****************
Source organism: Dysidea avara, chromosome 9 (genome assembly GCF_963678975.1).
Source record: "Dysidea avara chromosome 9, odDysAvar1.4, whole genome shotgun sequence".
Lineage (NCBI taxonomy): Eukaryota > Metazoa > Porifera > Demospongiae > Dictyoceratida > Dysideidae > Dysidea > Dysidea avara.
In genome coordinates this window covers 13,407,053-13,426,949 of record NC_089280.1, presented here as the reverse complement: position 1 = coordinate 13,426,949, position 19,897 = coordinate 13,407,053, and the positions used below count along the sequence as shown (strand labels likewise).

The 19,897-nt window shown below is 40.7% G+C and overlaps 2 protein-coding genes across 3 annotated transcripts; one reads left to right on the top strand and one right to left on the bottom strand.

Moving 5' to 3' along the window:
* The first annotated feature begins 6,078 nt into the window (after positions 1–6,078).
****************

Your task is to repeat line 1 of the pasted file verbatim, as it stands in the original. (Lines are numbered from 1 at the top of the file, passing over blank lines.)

Source organism: Dysidea avara, chromosome 9 (genome assembly GCF_963678975.1).